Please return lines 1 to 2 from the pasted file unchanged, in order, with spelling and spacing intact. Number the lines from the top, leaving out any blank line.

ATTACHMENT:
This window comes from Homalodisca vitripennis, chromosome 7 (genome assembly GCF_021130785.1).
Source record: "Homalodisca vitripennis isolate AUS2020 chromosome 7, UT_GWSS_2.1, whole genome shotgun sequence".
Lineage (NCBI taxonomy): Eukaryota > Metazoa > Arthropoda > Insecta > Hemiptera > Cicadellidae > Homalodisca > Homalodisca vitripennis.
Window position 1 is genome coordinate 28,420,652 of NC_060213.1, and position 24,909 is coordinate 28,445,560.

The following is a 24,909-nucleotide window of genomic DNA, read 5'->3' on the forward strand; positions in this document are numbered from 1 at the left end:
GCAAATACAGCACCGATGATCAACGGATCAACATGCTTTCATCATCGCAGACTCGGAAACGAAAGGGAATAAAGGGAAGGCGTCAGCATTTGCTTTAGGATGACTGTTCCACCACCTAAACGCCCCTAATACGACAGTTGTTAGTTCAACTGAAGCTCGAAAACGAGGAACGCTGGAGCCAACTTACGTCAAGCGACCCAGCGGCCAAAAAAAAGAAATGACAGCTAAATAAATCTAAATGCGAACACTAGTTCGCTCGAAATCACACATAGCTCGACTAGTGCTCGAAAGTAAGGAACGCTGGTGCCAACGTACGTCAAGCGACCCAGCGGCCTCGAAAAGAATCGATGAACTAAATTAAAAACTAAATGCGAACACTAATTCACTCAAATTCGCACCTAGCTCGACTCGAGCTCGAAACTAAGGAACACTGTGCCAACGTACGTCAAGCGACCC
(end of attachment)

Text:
This window comes from Homalodisca vitripennis, chromosome 7 (genome assembly GCF_021130785.1).
Source record: "Homalodisca vitripennis isolate AUS2020 chromosome 7, UT_GWSS_2.1, whole genome shotgun sequence".